Monday, 25 February 2008

The unintended consequences of Berwick-on-Tweed

If, as the latest straw poll suggests, the inhabitants of Berwick-on-Tweed were to seek to join Scotland after 500 years of being English then the Scots should think through the unintended consequences for Scotland’s claims to the Shetland Islands. After all these islands were pawned in 1469 by the King of Norway and Denmark for a Scottish loan, so they have only been in Scottish hands 13 years longer than Berwick-on-Tweed has been English. There was a right of redemption in payment of 210 kgs of gold , which seems a rather reasonable sum for the oil rich Norwegians to find for 566 square miles, even at the present price of gold.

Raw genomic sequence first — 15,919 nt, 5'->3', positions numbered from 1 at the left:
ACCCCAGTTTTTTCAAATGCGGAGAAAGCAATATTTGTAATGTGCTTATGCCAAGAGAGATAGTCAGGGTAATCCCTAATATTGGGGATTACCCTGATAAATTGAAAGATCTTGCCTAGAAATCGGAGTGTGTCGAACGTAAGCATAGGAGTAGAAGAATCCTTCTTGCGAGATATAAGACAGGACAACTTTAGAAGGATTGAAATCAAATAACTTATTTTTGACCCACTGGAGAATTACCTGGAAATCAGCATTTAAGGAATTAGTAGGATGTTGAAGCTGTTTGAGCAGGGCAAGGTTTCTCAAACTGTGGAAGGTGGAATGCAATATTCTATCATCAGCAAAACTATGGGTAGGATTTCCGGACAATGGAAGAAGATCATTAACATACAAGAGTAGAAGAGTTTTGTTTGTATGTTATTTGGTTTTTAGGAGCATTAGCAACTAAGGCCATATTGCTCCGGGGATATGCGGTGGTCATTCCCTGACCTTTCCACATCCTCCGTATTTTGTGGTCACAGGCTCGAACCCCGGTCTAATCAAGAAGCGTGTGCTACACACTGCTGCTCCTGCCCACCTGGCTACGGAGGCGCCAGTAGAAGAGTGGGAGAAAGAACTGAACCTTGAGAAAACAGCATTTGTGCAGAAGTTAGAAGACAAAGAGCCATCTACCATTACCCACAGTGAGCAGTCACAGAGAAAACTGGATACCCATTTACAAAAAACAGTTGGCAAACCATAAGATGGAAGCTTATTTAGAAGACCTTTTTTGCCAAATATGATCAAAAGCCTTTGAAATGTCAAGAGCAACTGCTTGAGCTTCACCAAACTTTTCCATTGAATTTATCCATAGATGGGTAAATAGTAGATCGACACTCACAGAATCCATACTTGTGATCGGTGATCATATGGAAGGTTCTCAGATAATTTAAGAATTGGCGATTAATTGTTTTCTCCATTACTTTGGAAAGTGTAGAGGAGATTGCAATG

The financial attractions for the Shetlanders of joining Norway might be even greater than those enthusing the burghers of Berwick-on-Tweed. They would not only be able to expect amongst the highest living standards in Europe, the end to direct EU interference in their lives, but they could also make off with whatever oil reserves are left in their section of the North Sea.

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